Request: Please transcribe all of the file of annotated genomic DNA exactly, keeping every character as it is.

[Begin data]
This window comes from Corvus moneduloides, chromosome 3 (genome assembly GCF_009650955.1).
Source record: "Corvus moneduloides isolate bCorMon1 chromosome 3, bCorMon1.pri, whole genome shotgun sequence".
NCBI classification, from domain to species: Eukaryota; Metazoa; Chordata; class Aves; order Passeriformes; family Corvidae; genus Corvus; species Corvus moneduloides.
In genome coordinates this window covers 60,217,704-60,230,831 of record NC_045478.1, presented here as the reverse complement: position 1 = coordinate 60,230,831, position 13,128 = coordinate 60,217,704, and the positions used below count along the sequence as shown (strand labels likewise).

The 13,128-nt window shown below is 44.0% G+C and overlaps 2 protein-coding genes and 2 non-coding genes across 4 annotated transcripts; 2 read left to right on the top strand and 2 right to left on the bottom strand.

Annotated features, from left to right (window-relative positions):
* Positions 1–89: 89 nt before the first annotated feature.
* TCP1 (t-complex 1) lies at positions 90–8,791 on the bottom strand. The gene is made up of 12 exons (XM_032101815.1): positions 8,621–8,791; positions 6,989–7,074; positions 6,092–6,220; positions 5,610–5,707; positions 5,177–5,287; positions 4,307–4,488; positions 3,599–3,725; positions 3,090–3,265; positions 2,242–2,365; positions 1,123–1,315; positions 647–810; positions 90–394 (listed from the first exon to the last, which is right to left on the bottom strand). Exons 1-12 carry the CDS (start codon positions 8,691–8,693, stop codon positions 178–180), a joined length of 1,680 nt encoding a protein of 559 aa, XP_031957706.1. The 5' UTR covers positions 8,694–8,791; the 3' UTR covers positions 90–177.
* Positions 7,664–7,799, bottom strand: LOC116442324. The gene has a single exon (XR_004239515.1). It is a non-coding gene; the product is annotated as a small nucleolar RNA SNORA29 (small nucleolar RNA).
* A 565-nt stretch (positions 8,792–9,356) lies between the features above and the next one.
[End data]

This window comes from Corvus moneduloides, chromosome 3 (genome assembly GCF_009650955.1).
Source record: "Corvus moneduloides isolate bCorMon1 chromosome 3, bCorMon1.pri, whole genome shotgun sequence".
NCBI classification, from domain to species: Eukaryota; Metazoa; Chordata; class Aves; order Passeriformes; family Corvidae; genus Corvus; species Corvus moneduloides.
In genome coordinates this window covers 60,217,704-60,230,831 of record NC_045478.1, presented here as the reverse complement: position 1 = coordinate 60,230,831, position 13,128 = coordinate 60,217,704, and the positions used below count along the sequence as shown (strand labels likewise).

The 13,128-nt window shown below is 44.0% G+C and overlaps 2 protein-coding genes and 2 non-coding genes across 4 annotated transcripts; 2 read left to right on the top strand and 2 right to left on the bottom strand.

Annotated features, from left to right (window-relative positions):
* Positions 1–89: 89 nt before the first annotated feature.
* TCP1 (t-complex 1) lies at positions 90–8,791 on the bottom strand. The gene is made up of 12 exons (XM_032101815.1): positions 8,621–8,791; positions 6,989–7,074; positions 6,092–6,220; positions 5,610–5,707; positions 5,177–5,287; positions 4,307–4,488; positions 3,599–3,725; positions 3,090–3,265; positions 2,242–2,365; positions 1,123–1,315; positions 647–810; positions 90–394 (listed from the first exon to the last, which is right to left on the bottom strand). Exons 1-12 carry the CDS (start codon positions 8,691–8,693, stop codon positions 178–180), a joined length of 1,680 nt encoding a protein of 559 aa, XP_031957706.1. The 5' UTR covers positions 8,694–8,791; the 3' UTR covers positions 90–177.
* Positions 7,664–7,799, bottom strand: LOC116442324. The gene has a single exon (XR_004239515.1). It is a non-coding gene; the product is annotated as a small nucleolar RNA SNORA29 (small nucleolar RNA).
* A 565-nt stretch (positions 8,792–9,356) lies between the features above and the next one.